What motorcycle frames have you experienced and which set-up do you prefer?

  • William Connor

    I have ridden all of these except the monocoque and the original motorized bicycle. Honestly, they have all worked very well. There have been more differences in suspension, engine, and breaks that were weak points or strong points on bikes that vast;y overshadowed what type of frame it was.

    • di0genes

      If you have ever ridden a honda dream or cub, allstate puch or similar 50′s and 60′s small motorcycles you have ridden a monocoque framed mc too.

  • ThinkingInImages

    Duplex cradle, although I like the look of a trellis frame. I thought Buell had a great idea using the frame as the fuel tank. With FI there’s little reason to have a gravity feed tank design.

  • tbowdre

    I hate to nit pick but that is an XB9S

    • TP

      Boom roasted. Also the fuel in frame is used in all XB9s and 12s, the 1125′s and the newer 1190′s as well.

      Great article though.

      • Guest

        Derp. He grabbed the image from Wikipedia and still go it wrong. http://en.wikipedia.org/wiki/File:Buell_Lightning_XB9SX_CityX.jpg

        • TP

          Yeah, but in his defense though they are 99% the same. They have different crankshafts and throttle bodies and that’s pretty much it, isn’t it?

        • Miguel

          In my earlier comment I mentioned the black art of motorcycle design. Eric Buell is the voodoo priest of motorcycle frame design because on paper the XB motorcycles aught to be completely different from the way he made them work and feel. I’m so impressed by what he was able to do with an Harley engine, which should never be on a sport bike, that I want my next motorcycle to be an XB. I would love to chat with him about motorcycle design.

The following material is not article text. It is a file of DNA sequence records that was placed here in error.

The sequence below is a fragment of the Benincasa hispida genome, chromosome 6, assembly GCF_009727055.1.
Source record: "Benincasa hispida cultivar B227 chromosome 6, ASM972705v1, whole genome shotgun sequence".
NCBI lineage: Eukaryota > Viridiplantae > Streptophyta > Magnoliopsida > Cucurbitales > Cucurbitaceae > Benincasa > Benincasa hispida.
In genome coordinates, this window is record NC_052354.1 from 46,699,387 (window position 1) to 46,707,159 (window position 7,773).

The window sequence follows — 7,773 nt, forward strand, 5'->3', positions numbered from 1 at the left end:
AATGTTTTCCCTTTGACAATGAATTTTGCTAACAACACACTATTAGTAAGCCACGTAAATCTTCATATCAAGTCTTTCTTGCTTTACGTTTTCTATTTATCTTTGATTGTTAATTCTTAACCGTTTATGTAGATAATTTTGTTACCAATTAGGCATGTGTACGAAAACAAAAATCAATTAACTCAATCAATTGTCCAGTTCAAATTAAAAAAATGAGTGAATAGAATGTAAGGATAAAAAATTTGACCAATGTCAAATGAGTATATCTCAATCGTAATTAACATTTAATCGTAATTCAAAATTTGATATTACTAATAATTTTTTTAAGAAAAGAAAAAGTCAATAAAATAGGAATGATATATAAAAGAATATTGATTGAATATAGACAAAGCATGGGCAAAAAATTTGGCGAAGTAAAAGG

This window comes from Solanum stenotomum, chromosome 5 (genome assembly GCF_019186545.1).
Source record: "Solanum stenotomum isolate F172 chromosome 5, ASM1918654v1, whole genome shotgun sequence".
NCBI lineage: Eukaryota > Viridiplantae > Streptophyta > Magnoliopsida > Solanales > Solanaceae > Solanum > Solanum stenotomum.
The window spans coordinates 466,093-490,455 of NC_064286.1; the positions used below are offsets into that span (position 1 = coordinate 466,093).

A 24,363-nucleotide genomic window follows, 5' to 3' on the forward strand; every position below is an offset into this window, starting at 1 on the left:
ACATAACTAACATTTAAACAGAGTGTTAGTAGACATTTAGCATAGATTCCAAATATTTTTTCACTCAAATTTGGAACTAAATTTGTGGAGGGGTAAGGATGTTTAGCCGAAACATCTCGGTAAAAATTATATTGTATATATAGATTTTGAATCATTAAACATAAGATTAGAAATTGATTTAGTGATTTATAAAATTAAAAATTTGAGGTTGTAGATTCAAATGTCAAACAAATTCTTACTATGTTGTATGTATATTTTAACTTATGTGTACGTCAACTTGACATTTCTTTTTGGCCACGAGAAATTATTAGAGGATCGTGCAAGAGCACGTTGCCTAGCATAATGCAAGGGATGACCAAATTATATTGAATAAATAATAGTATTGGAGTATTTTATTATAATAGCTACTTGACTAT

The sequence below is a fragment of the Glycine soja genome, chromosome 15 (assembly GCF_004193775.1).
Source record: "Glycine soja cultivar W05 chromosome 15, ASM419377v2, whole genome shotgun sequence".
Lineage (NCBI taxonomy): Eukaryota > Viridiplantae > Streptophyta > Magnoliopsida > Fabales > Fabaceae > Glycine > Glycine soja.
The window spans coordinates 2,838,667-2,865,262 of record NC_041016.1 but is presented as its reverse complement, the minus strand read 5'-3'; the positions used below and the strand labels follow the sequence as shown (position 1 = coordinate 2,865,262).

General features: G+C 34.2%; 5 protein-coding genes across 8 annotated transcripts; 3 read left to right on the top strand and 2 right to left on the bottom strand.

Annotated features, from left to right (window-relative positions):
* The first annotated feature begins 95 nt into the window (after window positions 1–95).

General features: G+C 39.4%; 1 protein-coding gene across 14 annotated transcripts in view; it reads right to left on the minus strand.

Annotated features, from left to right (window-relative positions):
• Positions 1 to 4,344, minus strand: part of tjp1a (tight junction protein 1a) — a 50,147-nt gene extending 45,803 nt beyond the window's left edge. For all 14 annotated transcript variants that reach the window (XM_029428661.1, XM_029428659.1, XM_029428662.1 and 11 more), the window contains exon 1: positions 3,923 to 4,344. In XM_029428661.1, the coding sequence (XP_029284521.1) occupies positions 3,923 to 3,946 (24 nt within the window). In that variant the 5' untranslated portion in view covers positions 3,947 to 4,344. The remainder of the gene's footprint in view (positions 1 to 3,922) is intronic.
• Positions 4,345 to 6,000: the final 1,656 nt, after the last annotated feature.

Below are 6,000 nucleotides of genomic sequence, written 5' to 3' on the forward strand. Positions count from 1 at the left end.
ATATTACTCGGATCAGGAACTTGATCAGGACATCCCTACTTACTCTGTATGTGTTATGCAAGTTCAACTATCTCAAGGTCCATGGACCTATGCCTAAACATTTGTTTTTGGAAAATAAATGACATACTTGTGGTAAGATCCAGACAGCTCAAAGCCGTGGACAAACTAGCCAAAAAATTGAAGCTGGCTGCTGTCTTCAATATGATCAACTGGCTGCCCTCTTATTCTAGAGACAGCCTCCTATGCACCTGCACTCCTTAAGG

• akaaccount

    One significant thing that people often overlook about the Buell XB frame is that it also serves as the cooling system for the engine. One of the reasons that Buell could get away with taking a Harley lump that isn’t particularly reliable making 50 HP and make it reliable with twice that is that the frame acts as a tunnel to not only increase flow across the heads, but regulate it. The cooling fan blocks air when off and forces it through when on. The biggest problem with air cooled engines isn’t overheating, it’s over-cooling.

    • Harve Mil

      Overcooling? Is that why my XB12 sounds like a shop vac with the oil cooler cooling fans coming on after 15 minutes of in town riding? No exaggeration, people yell over to me fairly regularly, “Hey buddy, what’s wrong with your bike?” I just tell them that’s just the turbo and drive off before they can followup.

      • akaaccount

        Yes, air cooled engines NORMALLY over-cool. Without regulation, (like a normal air cooled motorcycle engine) the engine cooling fins have to be designed to discharge the maximum amount of heat generated (heavy load) under the worst conditions (no wind.) The XB heads and frame are designed to discharge less heat, so they require the fan under high heat generating conditions. All at the expense of sounding like a drying fan on a grain silo. I have an XB and I’m quite familiar with people’s comments. Do you think that your bike is overheating whenever the fan is on or something?